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COMPSCI 345 SOFTENG 350 Human-Computer Interaction (HCI) Professor Jim Warren Associate Professor Beryl Plimmer Craig Sutherland.

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Presentation on theme: "COMPSCI 345 SOFTENG 350 Human-Computer Interaction (HCI) Professor Jim Warren Associate Professor Beryl Plimmer Craig Sutherland."— Presentation transcript:

1 COMPSCI 345 SOFTENG 350 Human-Computer Interaction (HCI) Professor Jim Warren Associate Professor Beryl Plimmer Craig Sutherland

2 Why HCI? https://www.youtube.com/watch?v=WXJZXR5 Qb-8 https://www.youtube.com/watch?v=WXJZXR5 Qb-8

3 Today’s learning objectives Meet the lecturers Be able to define HCI Be able to articulate the importance of HCI to the success of modern software Be aware of the course structure and organisation Appreciate the role of the assessable components in your learning of HCI

4 Lecturers Prof Jim Warren – Course Coordinator – – Ext: – Room 303S.483 – Office hours: by appointment – Research: Health informatics, decision support Assoc Prof Beryl Plimmer – – Ext: – Room – Office hours: 2:30 – 3:30 Tuesday – Research: HCI, Tangible computing Craig Sutherland – – Ext: – Room – Office hours: by appointment – Research: Code comprehension, pen-based computing 4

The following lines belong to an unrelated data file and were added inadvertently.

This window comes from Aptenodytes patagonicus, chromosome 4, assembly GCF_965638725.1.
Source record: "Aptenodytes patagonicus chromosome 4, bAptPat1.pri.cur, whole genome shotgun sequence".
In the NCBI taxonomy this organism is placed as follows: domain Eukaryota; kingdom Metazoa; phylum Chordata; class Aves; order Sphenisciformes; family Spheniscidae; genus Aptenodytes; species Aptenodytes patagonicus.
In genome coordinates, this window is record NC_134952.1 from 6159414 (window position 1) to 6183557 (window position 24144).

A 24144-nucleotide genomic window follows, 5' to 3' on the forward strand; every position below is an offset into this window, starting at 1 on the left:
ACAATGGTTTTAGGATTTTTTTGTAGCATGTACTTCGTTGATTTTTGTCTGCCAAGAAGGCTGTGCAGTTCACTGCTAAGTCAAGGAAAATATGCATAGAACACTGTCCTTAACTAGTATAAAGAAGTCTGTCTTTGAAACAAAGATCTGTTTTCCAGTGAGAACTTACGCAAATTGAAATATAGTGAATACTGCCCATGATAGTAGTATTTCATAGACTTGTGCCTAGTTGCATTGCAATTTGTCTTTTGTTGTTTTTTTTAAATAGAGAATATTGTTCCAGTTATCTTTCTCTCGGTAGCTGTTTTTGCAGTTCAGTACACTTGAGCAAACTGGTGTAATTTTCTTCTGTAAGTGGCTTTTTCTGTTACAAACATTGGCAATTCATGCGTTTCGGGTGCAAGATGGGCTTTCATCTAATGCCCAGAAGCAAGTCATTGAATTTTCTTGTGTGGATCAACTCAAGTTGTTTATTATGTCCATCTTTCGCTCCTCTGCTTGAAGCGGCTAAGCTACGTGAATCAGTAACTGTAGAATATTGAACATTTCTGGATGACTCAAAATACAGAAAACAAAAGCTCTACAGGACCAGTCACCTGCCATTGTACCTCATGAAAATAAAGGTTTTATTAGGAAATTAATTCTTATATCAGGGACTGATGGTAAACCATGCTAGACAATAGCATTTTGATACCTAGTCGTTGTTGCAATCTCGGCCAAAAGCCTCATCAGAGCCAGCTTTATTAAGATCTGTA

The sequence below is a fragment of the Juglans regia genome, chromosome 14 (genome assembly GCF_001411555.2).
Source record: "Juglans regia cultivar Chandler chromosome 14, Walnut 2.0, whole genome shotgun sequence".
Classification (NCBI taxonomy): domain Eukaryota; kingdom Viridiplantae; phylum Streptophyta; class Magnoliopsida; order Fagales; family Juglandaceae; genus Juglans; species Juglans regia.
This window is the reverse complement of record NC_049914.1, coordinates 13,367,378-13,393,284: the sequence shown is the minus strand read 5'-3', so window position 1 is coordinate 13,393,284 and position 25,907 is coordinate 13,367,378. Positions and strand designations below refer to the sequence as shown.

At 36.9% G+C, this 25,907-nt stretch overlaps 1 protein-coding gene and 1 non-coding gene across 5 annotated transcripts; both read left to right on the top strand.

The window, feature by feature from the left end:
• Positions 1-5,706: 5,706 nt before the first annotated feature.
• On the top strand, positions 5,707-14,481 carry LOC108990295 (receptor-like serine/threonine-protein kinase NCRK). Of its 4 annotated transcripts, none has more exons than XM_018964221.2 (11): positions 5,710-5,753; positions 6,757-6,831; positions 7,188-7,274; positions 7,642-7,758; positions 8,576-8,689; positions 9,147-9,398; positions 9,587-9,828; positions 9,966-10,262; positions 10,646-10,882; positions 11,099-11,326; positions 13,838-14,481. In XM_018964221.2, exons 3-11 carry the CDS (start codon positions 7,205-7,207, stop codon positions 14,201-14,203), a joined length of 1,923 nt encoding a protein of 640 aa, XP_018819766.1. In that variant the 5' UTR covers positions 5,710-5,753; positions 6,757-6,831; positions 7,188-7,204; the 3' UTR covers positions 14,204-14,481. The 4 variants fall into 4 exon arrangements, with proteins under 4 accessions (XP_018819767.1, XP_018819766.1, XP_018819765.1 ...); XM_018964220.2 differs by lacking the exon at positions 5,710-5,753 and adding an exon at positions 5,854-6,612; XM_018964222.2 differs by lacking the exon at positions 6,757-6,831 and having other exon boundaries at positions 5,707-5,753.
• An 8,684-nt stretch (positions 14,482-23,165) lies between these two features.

5 Tutors and Markers The tutors are – Bibin Varghese – Reshmi Ravichandran – Sam Kavanagh Markers are five graduate students who excelled in COMPSCI 345 – Tutors will manage all interactions with the markers 5

6 What is HCI? “Human-computer interaction is a discipline concerned with the design, evaluation and implementation of interactive computing systems for human use and with the study of major phenomena surrounding them.” (ACM SIGCHI) Main elements of HCI are: – People – Computers – Interaction – Activities – Environment [Video games aside…] People don’t use computers because they want to use computers – they do so to perform some task or activity, to achieve a particular goal. 6

7 Motivation >50% of code in a software project deals with the interface Major determinant of success of a system Business view – Get the most out of your human resources Marketplace view – There is a choice of systems – Expectation of ease-of-use System view – Complex interface between computers and humans Human factors view – Limitations to what humans can do (morale, time, attention) Social view – A medium to connect us 7

8 USS Vincennes and Aegis (1988) 8 © Wikimedia Commons Cool computers… bad outcome….